He sat in the dark, somewhere to my left. I couldn’t see him. The times I found myself displaced and confused, I initially thought the words came from the other people in the room. But then I realized they weren’t really in the room, they just had been at some point in time, because morphine sees into the past. So I closed my eyes.
We come from the same place, same myths, same “values” in some form or another. All society, after all, is based on common sense, at its deepest roots. People figured out at some point they could each kill a deer and live another week or they could all surround a mastodon and live through the winter. Figured it out all on their own, no messiahs around to claim divine guidance, or at least their unctuous little yes-men — shit get passed down because it works. If it doesn’t, well, it doesn’t, because they’re dead.
Jesus was a goddamn Buddhist, Siddartha Gautama was a goddamn Hindu, and Hindus were once paleo-historic proto-Zoroastrians, who were Africans-once-or-twice-removed — or some meandering family tree-thereof. The flood myth, the snake god, the trickster, the redeemer king who descends to walk among man, the martyr to our enlightenment, they appear in every corner of the world, emanating out of countless oral traditions. They go back almost to the first word grunted and first hunk of coal rubbed against a cave wall. Don’t tell the Christians though, they fucking hate to find out they’re not special.
Their myth, ours — whoever us is at the time — same goddamn thing, with a few names changed to protect the innocent. One branch of the family looks to achieve not-being through detachment from self and inward deliberation, in order to act rightly against the suffering of the world. Another — once you remove the venal, self-important repressive apparatus of the clergy from the conversation — diminishes the self by way of a Jewish revolutionary who told us that God lay within all of us as much as him and we might act accordingly. Another one rips his eye out of his head and gets shitfaced to abide the misery that is his gift to the world. All seek the same thing:
To quiet the swaggering, sniping dick part of us. To put that part of us in context of a world, of a universe, that just doesn’t give a shit that we are not dust or that we soon will be. To get us back to Eden. Liberation from fear. From artifice. Liberation from the world, into the world. To be a part of it again, not a virus preying upon it.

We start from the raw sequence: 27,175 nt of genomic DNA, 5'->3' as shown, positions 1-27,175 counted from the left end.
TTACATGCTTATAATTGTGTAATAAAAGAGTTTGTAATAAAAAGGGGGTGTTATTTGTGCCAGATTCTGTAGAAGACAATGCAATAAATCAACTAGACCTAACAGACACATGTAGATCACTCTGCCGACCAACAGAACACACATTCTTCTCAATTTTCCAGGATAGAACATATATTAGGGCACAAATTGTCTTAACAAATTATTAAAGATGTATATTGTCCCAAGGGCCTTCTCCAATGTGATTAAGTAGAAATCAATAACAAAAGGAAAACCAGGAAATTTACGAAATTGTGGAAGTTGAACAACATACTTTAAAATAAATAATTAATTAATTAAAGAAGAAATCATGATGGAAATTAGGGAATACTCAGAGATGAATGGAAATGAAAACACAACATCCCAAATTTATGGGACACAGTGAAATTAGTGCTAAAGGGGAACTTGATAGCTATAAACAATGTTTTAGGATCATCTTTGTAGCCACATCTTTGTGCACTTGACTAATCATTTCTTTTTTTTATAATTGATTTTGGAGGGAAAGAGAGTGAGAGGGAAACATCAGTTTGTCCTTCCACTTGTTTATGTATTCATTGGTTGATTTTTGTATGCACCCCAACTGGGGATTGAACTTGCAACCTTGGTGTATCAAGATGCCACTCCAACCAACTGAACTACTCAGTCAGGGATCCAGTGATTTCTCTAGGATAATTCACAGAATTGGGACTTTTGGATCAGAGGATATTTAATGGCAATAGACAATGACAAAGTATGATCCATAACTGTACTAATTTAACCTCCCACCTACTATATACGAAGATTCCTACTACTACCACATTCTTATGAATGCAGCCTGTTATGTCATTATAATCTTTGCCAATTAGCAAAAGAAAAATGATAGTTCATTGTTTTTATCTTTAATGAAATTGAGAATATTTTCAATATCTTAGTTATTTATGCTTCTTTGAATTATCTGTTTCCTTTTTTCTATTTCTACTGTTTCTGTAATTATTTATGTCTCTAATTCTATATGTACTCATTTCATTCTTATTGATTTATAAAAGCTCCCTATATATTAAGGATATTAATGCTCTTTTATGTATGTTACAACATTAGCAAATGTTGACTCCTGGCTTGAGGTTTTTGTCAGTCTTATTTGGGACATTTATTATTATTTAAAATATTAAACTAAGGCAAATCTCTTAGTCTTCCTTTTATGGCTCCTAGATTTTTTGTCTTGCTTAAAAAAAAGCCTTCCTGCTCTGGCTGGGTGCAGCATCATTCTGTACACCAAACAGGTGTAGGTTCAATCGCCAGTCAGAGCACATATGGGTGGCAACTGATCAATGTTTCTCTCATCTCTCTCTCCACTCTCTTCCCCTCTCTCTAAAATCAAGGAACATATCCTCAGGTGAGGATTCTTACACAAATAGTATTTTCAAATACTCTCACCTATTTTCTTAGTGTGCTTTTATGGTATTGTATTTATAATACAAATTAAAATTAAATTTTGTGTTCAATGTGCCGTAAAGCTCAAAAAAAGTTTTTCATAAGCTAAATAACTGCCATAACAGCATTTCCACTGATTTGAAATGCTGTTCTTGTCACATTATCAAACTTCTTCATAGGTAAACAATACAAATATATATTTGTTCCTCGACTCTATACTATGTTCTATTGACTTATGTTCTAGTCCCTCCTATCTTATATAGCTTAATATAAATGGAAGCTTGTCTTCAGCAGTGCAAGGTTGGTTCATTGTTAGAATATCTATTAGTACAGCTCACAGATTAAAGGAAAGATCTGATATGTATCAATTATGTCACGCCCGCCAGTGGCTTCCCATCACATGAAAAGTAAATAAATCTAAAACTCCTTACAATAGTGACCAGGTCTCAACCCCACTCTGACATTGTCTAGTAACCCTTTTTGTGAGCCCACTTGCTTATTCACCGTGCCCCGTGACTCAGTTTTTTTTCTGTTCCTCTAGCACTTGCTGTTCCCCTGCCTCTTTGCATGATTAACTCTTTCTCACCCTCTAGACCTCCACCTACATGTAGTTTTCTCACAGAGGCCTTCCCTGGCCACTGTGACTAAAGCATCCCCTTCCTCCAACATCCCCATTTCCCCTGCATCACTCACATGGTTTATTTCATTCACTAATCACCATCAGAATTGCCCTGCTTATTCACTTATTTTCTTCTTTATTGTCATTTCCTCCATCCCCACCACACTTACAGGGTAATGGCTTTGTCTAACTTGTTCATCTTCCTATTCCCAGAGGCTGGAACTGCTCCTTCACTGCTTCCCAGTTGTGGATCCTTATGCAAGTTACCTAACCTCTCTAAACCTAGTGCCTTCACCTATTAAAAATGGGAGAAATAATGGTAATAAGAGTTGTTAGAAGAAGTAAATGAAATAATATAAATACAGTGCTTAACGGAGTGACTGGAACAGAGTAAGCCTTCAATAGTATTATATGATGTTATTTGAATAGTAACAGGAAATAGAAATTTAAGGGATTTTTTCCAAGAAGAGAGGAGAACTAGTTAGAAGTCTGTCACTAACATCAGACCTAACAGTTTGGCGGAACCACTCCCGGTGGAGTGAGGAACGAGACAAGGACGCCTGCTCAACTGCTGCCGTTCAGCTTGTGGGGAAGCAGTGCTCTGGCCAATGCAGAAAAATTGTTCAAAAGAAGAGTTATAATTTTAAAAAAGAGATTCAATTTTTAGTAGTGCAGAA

See, bubbeleh, the story doesn’t end with Ragnarok. Mythological apocalypses tend to disappoint, because if everything ended, the fuck are we doing here telling the story, right?
So anyway, meanwhile back at the apocalyptic fire, it consumed everything that lived and laid waste to the world and the heavens — except for two people. A man and a woman, Lifthrasir and Lif. And amid all the carnage, they stumble into a grove called Hodmimir’s Wood, ancient, solid ash trees that resisted the fire and protected them. And as the self-appointed forces of good and evil gnashed and growled and spat poison and shook the heavens and earth, destroying everything, Lif and Lifthrasir lay safe in each other’s arms. Eventually fell asleep. Slept for a thousand years. When they woke up, the gods and the demons, whichever was which — they both achieved the same stupid bloody end, after all — were long dead, and the world had grown green again, and the last-and-first two people fed themselves (this is how they tell it) on the morning dew.
But you know that story, right?
All stories are the same, because all storytellers are the same. More or less, anyway. Come from the same place. Bumbled through the same shit. Fought the same mortality. And everyone has a story, because we’re all going the same way — conspicuous side-effect of time. The retarded shit is where assholes think they can change the ending. That they can roll time back, do things that don’t do anybody any good and expect different results. We’re fighting these wars out there, all over the fucking planet, against Muslims, against Marxists, against tribal fucking chieftains, still. Fucking believe that?
We fight when society fails. That’s all fighting is, right? It’s where somebody didn’t get socialized enough and steals the toys, because they think they deserve to be king of the sandbox. Simple sensible stories we’ve been writing forever, in our different corners, all pointing in the same direction, which is how to play together — somebody decides their story is better, which sort of obviates the point of it. Civility is shouted down by the din of tribalism, plentiful land and food and enterprise somehow become not, war drums thunder again, drowning out any means common sense might prescribe to solve the problem. We kill over dribs and drabs of the stories, dribs and drabs they’ve written in gold leaf, sentence fragments they’ve adorned with rubies and decided to call the final word of God. But no single story is Truth.
The truth is in the pattern.
It is dependent on all of us.
“Fella ain’t got a soul of his own. Just a little piece of a big soul. One big soul that belongs to everybody.”
Go tell Tom Joad, we have learned fucking nothing.
He stopped talking, most likely a momentary thing. I tried to speak and coughed. Water appeared. One of the ghosts brought it to me. I sipped.
Then I asked:
“Why bother what?” he said.
“Telling the stories?” I said.
“Dumbass,” he said. “So that somebody else tells them.”
“Even though we learn nothing,” I said.
“It didn’t stop them,” he said.
“Why did they bother?” I said.
“Somebody’s got to light the fires,” he said, “for when the lost tribes come home.”
What words I remember her speaking I never saw her speak. I just remember the smell of violet and the dark voice close, almost like telepathy, or an angel’s murmur, but I could feel the warm breath on my cheek and neck.
“Does it hurt?” she said.
“No,” I said. “Nothing hurts.”
She said: “Then you’re free.”